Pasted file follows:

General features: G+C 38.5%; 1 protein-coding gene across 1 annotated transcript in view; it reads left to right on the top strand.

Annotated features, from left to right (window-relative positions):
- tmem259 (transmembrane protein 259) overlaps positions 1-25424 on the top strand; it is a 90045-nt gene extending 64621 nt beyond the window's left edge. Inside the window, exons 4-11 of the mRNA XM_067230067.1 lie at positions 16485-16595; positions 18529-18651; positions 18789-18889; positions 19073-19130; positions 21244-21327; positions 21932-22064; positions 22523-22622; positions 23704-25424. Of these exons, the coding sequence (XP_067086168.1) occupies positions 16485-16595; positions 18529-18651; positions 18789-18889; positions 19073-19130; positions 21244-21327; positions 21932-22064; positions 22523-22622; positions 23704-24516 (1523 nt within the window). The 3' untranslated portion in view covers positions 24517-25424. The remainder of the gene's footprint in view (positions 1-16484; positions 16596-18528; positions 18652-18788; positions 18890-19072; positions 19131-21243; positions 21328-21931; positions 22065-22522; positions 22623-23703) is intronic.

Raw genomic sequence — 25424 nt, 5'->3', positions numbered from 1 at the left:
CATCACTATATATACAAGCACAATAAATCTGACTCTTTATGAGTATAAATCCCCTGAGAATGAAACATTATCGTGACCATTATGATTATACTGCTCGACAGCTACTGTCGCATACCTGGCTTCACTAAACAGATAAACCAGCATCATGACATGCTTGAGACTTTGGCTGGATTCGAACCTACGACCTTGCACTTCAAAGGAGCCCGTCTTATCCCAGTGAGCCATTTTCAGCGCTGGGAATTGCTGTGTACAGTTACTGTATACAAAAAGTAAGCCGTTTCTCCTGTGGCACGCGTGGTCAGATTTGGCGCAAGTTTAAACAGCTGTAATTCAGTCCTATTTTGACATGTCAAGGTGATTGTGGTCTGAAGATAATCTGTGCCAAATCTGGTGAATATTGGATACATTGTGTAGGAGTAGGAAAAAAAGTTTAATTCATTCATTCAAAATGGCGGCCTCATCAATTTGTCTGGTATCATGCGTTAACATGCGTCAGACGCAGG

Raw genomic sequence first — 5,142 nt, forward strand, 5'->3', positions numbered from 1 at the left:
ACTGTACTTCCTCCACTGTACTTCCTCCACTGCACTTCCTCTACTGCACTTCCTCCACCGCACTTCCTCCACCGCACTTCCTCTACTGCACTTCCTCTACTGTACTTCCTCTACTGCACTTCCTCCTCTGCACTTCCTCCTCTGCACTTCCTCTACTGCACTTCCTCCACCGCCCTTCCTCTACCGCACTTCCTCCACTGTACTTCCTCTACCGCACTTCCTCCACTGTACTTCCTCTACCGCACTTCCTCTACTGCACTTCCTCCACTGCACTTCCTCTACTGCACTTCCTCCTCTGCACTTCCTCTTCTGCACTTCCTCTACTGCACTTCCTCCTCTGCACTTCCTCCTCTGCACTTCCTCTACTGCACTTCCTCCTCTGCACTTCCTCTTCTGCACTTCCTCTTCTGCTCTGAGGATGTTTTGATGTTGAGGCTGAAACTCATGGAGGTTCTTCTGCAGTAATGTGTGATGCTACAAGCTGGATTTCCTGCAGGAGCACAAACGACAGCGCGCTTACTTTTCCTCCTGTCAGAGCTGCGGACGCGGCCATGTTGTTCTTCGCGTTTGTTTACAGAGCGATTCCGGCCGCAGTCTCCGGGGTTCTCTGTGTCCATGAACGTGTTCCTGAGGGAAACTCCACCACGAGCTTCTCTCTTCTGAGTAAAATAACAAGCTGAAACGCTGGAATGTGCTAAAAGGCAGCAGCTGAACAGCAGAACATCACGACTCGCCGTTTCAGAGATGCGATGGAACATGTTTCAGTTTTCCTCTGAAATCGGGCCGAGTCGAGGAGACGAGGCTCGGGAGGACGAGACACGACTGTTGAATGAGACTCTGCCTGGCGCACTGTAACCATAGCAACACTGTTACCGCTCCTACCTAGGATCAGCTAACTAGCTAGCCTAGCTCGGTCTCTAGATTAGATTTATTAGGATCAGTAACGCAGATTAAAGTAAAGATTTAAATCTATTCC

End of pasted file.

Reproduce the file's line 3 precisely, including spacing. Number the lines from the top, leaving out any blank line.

- tmem259 (transmembrane protein 259) overlaps positions 1-25424 on the top strand; it is a 90045-nt gene extending 64621 nt beyond the window's left edge. Inside the window, exons 4-11 of the mRNA XM_067230067.1 lie at positions 16485-16595; positions 18529-18651; positions 18789-18889; positions 19073-19130; positions 21244-21327; positions 21932-22064; positions 22523-22622; positions 23704-25424. Of these exons, the coding sequence (XP_067086168.1) occupies positions 16485-16595; positions 18529-18651; positions 18789-18889; positions 19073-19130; positions 21244-21327; positions 21932-22064; positions 22523-22622; positions 23704-24516 (1523 nt within the window). The 3' untranslated portion in view covers positions 24517-25424. The remainder of the gene's footprint in view (positions 1-16484; positions 16596-18528; positions 18652-18788; positions 18890-19072; positions 19131-21243; positions 21328-21931; positions 22065-22522; positions 22623-23703) is intronic.